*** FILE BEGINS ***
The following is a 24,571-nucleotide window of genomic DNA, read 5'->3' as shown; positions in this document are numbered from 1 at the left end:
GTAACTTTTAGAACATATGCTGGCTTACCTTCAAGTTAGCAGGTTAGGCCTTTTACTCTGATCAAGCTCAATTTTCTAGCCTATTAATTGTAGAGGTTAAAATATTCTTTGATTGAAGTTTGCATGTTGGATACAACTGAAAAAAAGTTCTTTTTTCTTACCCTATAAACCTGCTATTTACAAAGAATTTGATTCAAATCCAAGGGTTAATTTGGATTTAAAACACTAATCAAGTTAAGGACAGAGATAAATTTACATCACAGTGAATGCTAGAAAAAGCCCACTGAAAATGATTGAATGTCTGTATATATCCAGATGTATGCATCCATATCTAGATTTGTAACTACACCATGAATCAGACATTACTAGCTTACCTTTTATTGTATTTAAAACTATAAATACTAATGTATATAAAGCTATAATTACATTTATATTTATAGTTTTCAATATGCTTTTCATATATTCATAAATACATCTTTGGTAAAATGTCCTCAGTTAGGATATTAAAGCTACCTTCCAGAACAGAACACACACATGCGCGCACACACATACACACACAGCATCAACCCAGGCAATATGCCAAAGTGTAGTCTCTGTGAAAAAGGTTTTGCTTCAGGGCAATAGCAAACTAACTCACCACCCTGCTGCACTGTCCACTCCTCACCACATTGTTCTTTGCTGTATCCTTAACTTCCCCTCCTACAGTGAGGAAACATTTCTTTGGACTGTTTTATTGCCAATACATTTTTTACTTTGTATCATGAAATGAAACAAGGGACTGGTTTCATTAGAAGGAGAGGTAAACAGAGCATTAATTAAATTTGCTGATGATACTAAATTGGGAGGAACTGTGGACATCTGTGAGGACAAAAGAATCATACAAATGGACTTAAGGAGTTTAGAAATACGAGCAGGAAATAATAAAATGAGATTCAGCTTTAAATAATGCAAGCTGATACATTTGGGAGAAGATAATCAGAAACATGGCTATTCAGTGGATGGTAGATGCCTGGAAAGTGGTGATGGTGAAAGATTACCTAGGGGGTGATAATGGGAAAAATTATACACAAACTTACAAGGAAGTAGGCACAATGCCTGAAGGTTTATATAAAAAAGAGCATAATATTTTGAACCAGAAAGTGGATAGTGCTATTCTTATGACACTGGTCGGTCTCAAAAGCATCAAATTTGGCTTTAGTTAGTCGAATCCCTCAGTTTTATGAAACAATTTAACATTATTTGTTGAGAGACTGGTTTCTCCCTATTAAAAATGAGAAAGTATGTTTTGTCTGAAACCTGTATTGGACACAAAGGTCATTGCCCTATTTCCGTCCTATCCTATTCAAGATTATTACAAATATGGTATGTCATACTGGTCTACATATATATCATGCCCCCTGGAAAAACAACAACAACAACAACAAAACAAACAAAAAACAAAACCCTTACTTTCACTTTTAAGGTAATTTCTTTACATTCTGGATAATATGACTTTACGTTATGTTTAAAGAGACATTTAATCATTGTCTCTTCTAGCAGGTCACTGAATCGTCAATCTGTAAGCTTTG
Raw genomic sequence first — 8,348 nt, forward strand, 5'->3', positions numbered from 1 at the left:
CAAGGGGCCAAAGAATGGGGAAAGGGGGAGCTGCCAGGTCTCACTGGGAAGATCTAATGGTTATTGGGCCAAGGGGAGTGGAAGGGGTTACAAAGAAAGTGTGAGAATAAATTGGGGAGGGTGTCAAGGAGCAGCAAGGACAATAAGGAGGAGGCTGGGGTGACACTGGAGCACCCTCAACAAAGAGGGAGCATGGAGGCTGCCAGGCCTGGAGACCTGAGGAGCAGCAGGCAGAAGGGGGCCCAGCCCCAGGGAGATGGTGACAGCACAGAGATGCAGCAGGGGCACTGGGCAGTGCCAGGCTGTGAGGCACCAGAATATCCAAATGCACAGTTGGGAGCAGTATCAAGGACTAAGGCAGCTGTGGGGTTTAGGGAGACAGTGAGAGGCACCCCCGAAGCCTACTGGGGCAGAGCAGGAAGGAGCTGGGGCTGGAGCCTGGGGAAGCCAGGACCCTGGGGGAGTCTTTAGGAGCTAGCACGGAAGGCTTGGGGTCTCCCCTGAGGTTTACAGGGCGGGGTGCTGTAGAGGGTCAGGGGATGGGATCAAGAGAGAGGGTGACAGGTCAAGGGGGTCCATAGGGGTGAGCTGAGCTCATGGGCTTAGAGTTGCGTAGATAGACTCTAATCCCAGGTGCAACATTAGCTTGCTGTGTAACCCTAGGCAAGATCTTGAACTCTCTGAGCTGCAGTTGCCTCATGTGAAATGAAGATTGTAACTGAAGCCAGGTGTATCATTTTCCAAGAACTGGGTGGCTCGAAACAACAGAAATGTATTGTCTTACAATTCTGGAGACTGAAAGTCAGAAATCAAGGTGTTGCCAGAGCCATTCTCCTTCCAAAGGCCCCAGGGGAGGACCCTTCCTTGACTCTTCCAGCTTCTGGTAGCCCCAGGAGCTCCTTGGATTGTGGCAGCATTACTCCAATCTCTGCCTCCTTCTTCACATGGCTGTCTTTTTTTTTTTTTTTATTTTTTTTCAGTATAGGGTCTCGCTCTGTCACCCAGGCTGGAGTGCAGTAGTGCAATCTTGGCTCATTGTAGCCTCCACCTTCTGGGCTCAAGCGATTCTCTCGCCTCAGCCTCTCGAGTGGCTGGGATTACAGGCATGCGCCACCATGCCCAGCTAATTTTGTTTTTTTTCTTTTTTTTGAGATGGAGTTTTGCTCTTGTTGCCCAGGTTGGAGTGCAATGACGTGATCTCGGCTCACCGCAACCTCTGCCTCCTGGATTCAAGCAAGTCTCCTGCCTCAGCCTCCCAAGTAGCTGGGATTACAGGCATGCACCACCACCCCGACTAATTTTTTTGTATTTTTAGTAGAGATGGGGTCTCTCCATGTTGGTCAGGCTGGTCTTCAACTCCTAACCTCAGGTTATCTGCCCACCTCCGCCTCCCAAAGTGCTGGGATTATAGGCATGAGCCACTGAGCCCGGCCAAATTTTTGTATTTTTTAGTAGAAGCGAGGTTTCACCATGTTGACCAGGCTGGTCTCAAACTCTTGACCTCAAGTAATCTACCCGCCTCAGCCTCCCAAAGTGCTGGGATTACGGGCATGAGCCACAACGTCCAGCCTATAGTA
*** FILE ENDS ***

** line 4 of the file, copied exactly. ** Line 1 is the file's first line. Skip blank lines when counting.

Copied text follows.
CAAGGGGCCAAAGAATGGGGAAAGGGGGAGCTGCCAGGTCTCACTGGGAAGATCTAATGGTTATTGGGCCAAGGGGAGTGGAAGGGGTTACAAAGAAAGTGTGAGAATAAATTGGGGAGGGTGTCAAGGAGCAGCAAGGACAATAAGGAGGAGGCTGGGGTGACACTGGAGCACCCTCAACAAAGAGGGAGCATGGAGGCTGCCAGGCCTGGAGACCTGAGGAGCAGCAGGCAGAAGGGGGCCCAGCCCCAGGGAGATGGTGACAGCACAGAGATGCAGCAGGGGCACTGGGCAGTGCCAGGCTGTGAGGCACCAGAATATCCAAATGCACAGTTGGGAGCAGTATCAAGGACTAAGGCAGCTGTGGGGTTTAGGGAGACAGTGAGAGGCACCCCCGAAGCCTACTGGGGCAGAGCAGGAAGGAGCTGGGGCTGGAGCCTGGGGAAGCCAGGACCCTGGGGGAGTCTTTAGGAGCTAGCACGGAAGGCTTGGGGTCTCCCCTGAGGTTTACAGGGCGGGGTGCTGTAGAGGGTCAGGGGATGGGATCAAGAGAGAGGGTGACAGGTCAAGGGGGTCCATAGGGGTGAGCTGAGCTCATGGGCTTAGAGTTGCGTAGATAGACTCTAATCCCAGGTGCAACATTAGCTTGCTGTGTAACCCTAGGCAAGATCTTGAACTCTCTGAGCTGCAGTTGCCTCATGTGAAATGAAGATTGTAACTGAAGCCAGGTGTATCATTTTCCAAGAACTGGGTGGCTCGAAACAACAGAAATGTATTGTCTTACAATTCTGGAGACTGAAAGTCAGAAATCAAGGTGTTGCCAGAGCCATTCTCCTTCCAAAGGCCCCAGGGGAGGACCCTTCCTTGACTCTTCCAGCTTCTGGTAGCCCCAGGAGCTCCTTGGATTGTGGCAGCATTACTCCAATCTCTGCCTCCTTCTTCACATGGCTGTCTTTTTTTTTTTTTTTATTTTTTTTCAGTATAGGGTCTCGCTCTGTCACCCAGGCTGGAGTGCAGTAGTGCAATCTTGGCTCATTGTAGCCTCCACCTTCTGGGCTCAAGCGATTCTCTCGCCTCAGCCTCTCGAGTGGCTGGGATTACAGGCATGCGCCACCATGCCCAGCTAATTTTGTTTTTTTTCTTTTTTTTGAGATGGAGTTTTGCTCTTGTTGCCCAGGTTGGAGTGCAATGACGTGATCTCGGCTCACCGCAACCTCTGCCTCCTGGATTCAAGCAAGTCTCCTGCCTCAGCCTCCCAAGTAGCTGGGATTACAGGCATGCACCACCACCCCGACTAATTTTTTTGTATTTTTAGTAGAGATGGGGTCTCTCCATGTTGGTCAGGCTGGTCTTCAACTCCTAACCTCAGGTTATCTGCCCACCTCCGCCTCCCAAAGTGCTGGGATTATAGGCATGAGCCACTGAGCCCGGCCAAATTTTTGTATTTTTTAGTAGAAGCGAGGTTTCACCATGTTGACCAGGCTGGTCTCAAACTCTTGACCTCAAGTAATCTACCCGCCTCAGCCTCCCAAAGTGCTGGGATTACGGGCATGAGCCACAACGTCCAGCCTATAGTA